“At The Five O’Clock Club, we recommend that an unemployed person spend at least 40 hours a week on his or her search,” Bayer says. “If you do this, you’ll find that you have less time to lament your recent lay off and less time to sink into the negative thought patterns that are associated with it. Once your search pays off, you’ll be glad you quickly hunkered down and devoted so much time to finding a new job that’s right for you.”

Manage your money responsibly. Whether you receive severance pay or not, the way you manage your money immediately after being laid off will determine your worry level during the foreseeable future. If a cash settlement is part of your severance package, you might be tempted to maintain your current living status while you search for a new job. However, that money can disappear quickly, especially if you are left to pay for your own benefits. Most people assume that they will find a new job within 30 days of their job loss and are surprised that it can actually take much longer. Create a budget so that you can see how long you can live off of your severance pay. To make your severance money last as long as possible, cut back on any unnecessary living expenses for the time being and get started on your search sooner rather than later.

“If you didn’t receive any severance money, you’ll also want to create a post-job budget as soon as possible,” says Bayer. “Take a look at how much money you have, which bills are coming due, and what expenses you won’t be able to cut. Make sure you can pay your critical bills–mortgage, car payment, insurance–and don’t spend money on anything extra. You may have to cancel an upcoming vacation or get rid of your cable TV, but you will be glad in six month’s time that you didn’t rack up credit card debt and that your savings is still intact.”

Expand your search. Just because you worked for a large corporation in a large city doesn’t mean that’s the only type of job you are qualified to do. If you are searching only in Los Angeles, for example, think of looking outside the city or even in a different state. Or if you are looking only at large public corporations, consider small or private companies.

“Your personal talents can lend themselves to a variety of different job titles,” says Bayer. “You just have to be open to them. Searching for a job outside your comfort zone can sometimes open you up to some great unexpected opportunities.”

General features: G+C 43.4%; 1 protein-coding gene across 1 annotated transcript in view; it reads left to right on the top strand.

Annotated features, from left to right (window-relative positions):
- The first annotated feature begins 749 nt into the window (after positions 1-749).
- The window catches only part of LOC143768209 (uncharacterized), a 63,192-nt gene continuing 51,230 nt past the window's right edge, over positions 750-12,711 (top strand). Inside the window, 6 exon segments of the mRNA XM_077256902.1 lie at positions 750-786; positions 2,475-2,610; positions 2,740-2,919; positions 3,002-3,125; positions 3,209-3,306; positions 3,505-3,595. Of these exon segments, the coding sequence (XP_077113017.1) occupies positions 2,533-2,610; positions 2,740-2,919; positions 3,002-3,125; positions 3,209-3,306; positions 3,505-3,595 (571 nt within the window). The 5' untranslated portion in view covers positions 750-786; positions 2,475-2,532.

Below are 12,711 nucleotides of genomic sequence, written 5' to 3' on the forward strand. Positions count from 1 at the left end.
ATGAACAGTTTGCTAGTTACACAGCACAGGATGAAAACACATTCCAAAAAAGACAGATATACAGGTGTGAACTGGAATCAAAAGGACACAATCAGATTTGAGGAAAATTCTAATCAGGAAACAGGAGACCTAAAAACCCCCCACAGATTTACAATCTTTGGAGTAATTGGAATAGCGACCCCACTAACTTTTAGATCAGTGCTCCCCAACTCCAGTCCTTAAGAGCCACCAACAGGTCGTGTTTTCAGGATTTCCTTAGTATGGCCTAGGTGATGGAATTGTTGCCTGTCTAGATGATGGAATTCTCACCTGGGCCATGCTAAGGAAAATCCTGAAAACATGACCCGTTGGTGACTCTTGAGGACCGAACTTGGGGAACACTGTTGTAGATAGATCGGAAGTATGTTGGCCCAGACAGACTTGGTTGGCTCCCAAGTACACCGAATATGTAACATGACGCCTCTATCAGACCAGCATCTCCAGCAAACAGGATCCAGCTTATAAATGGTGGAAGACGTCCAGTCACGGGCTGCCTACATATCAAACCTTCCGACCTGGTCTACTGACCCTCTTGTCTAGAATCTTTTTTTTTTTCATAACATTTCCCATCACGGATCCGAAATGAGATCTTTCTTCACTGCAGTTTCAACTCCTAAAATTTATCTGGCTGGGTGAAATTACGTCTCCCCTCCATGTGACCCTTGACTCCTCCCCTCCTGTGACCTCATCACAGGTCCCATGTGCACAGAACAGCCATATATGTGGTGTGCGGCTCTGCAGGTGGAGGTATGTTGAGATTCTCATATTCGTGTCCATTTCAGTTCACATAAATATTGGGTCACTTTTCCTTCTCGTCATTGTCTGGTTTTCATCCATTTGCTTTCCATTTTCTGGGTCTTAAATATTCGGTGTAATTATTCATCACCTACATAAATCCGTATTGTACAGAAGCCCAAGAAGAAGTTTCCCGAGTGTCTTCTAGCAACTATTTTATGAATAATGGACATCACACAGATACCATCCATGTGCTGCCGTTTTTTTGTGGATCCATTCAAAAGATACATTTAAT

Be picky. If the bills keep rolling in and your paychecks have long since stopped, it can be easy to panic and take the first job that’s offered. Don’t leap into the wrong job, urges Bayer. It’s important that you take your time, keep your cool, and ultimately make the right decision for you.

“If money is low, get an interim job,” says Bayer. “It may not be something you would want to do in the long term, but it will provide you with a steady paycheck during your job search. That way you’ll have money coming in and you will be free to keep searching until you’ve found the right job for you. Taking the wrong job and ending up being miserable could cause a string of job hops that will cost you valuable time and effort.”

Start your own business. While it may not be feasible for you to start your own small business from the ground up–complete with angel investors and expensive staff members–it may be just the time for you to put your talents to work as a freelancer. Are you a prolific writer or a graphics guru? Use your business savvy to start freelancing while you’re searching for a new job. It can provide a cushion of income in between jobs and maybe even continue to supplement you once you’ve landed a new gig.

“Even better, the business in the meantime will keep your skills sharp and provide great references for your resume,” says Bayer. “And doing work in between jobs can show a potential employer that you are motivated and that your skills are desirable.”

“Now, more than ever, is when being proactive counts the most,” says Bayer. “We live in an economy where there are fewer jobs and more people looking for them, and the competition is tough. This is just the reality. And as hard as it may seem at the time, the more objective that you can be about your job loss, the better the end result you will create for yourself. Don’t let losing your job define who you are; let the way you handle it define who you will be.”

About the Author:

Dr. Richard Bayer is an ethicist and economist and Chief Operating Officer of The Five O’Clock Club, a national career coaching and outplacement organization. He is a frequent guest on radio and TV, having appeared on the Today Show, CNN, Good Day New York, and in Fortune magazine, Bloomberg News, and other major media. Dr. Bayer has a background of 22 years of teaching at the University level in economics and ethics. He has authored a book on labor economics (Georgetown University Press, 1999), 18 articles in scholarly journals, and numerous popular essays on topics concerning ethics.

About the Book:

The Good Person Guidebook: Transforming Your Personal Life (Five O’Clock Books, 2008, ISBN: 0944054161) is available at amazon.com.

For more information, please visit fiveoclockclub.com.

By Dr. Richard Bayer